The oceans are warming, they have to be. If they were not then climate science would be in trouble. If ocean warming is not accelerating then climate science is also in trouble.
The warming of the oceans is one of the key topics in climate change. The Earth’s climate system is responding to an energy imbalance. Any positive imbalance in the world’s energy budget is bound to show up in the oceans as a rise in temperature because the source of the excess energy – heat-trapping greenhouse gases in the atmosphere – overlies much more ocean than land.
Reading some recent papers on ocean warming you might be forgiven for thinking they are behaving as predicted by some, warming more than expected, possibly with the warming accelerating. It has been said that we understand the oceans. For me this is premature. As we look ever closer at the oceans we are seeing more of what we don’t understand.
One such paper is replete with encouraging words to support their stance in the face of difficulties expressed elsewhere but unmentioned in the paper. The data “resemble models,” and “models reliably predict,” even, it is becoming “increasingly clear.”
That the oceans are warming is a conclusion of over a century of observations made in a variety of ways and connecting together these disparate datasets is difficult. Temperature measurements have been made from a variety of probes whose characteristics changed over time, or by different types of water inlets in ships, or by buckets and thermometers. They all give different results and have all been analysed and reanalysed and adjusted again and again and will certainly continue to do so in the future. Once their was a bump in ocean temperature during the 1940s, then it went away as it was an instrumental effect.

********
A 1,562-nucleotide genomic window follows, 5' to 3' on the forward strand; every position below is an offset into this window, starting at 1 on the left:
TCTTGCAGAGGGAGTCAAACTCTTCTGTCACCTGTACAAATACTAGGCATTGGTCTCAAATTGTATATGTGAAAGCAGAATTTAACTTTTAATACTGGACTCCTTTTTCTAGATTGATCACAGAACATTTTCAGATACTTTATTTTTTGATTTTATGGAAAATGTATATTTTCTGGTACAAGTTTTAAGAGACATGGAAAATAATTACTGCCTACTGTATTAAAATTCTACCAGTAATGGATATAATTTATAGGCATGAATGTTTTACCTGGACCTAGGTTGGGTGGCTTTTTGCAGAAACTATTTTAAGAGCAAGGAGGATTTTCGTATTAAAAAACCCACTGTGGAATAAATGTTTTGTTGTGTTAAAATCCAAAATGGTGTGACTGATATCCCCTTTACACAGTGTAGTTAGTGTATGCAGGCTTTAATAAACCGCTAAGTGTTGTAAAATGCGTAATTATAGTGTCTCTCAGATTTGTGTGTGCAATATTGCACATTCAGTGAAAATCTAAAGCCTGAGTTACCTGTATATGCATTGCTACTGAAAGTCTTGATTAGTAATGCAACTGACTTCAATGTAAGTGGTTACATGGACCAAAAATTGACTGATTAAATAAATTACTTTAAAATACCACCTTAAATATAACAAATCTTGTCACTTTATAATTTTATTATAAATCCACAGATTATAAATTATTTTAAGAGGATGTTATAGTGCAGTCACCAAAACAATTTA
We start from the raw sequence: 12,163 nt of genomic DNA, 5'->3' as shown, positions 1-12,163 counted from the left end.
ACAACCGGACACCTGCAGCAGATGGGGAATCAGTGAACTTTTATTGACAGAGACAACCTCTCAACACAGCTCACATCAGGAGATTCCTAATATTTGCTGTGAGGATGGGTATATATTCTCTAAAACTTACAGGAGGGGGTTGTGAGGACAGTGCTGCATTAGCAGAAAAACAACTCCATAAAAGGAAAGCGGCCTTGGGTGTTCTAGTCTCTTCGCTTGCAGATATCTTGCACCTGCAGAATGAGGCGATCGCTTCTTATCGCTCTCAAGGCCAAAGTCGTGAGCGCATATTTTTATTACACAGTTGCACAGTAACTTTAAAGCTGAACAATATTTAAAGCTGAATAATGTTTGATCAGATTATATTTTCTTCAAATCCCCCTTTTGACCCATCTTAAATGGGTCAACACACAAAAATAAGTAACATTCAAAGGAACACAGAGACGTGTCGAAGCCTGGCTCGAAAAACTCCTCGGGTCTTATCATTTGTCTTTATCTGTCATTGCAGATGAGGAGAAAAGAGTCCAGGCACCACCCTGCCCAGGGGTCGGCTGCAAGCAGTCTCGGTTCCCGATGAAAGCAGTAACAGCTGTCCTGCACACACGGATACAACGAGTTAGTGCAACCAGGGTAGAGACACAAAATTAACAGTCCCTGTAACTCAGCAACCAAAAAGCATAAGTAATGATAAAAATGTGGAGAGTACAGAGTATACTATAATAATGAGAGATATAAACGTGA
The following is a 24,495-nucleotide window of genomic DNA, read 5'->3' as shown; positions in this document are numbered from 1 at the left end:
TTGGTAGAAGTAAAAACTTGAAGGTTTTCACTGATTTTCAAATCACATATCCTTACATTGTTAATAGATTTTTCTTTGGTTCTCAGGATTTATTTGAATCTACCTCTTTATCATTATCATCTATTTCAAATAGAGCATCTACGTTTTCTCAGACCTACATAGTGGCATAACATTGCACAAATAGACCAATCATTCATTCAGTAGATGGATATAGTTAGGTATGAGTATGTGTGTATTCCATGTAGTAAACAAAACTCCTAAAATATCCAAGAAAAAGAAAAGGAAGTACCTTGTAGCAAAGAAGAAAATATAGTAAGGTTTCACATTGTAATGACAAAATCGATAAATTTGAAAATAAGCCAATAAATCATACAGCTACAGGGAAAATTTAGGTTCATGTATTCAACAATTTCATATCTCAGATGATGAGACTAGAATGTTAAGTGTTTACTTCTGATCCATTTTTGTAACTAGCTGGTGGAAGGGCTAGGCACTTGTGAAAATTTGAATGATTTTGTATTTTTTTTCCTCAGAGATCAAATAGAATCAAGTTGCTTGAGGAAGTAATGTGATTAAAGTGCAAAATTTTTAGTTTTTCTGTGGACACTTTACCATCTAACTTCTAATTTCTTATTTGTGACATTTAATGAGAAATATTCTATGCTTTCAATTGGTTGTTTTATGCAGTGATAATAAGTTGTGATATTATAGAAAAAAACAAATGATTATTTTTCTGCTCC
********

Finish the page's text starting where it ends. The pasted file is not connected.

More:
The only way around this problem is to consider a more coherent dataset – the Argo array of 6,000 or so buoys that started being distributed in 2006. The problem with that empirical data is that it is not yet really long enough, and what we have doesn’t agree with the data obtained by other means. The inhomogeneity of the data before the Argo array is a major problem, and the jump seen in Ocean Heat Content (OHC) with the introduction of the Argo array is another.
Measuring Ocean Heat Content is a subject struggling with inadequate data. It involves measuring the temperature of vast oceans (indeed reducing them to one temperature) to an accuracy at the limits of our ability to detect, in some cases a thousandth of a degree. Measurements that are made no real understanding of the errors be they random or systematic.
Another, unnecessary, problem is that researchers use different units and there is a case for journals imposing common standards among the papers they publish to save researchers having to convert between W m-1 (expressed either for the entire Earth’s surface of for the ocean only), temperature or energy increase (often expressed in ZetaJoules). Also, as is often the case in climate studies, proper error bars are often not used.
Much of the heat, some claim, is stored deep in the ocean depths — but how did it get there? Timescales for ocean circulation are long, meaning that their depth have not yet seen what is happening at the surface. We do not understand centennial and millennial ocean circulation. We are seeing more references to cooling in the ocean depths. Some of our deep oceans appear to be still adjusting to the end of the Little Ice Age. Another significant finding is that the oceans appear to have absorbed as much heat in the early 20th century as in recent decades.
Some simplify and then exaggerate OHC data, a very foolish thing to do considering that as far as the oceans are concerned there is uncertainty at every point of the compass.
via The Global Warming Policy Forum (GWPF)
January 15, 2019 at 03:58AM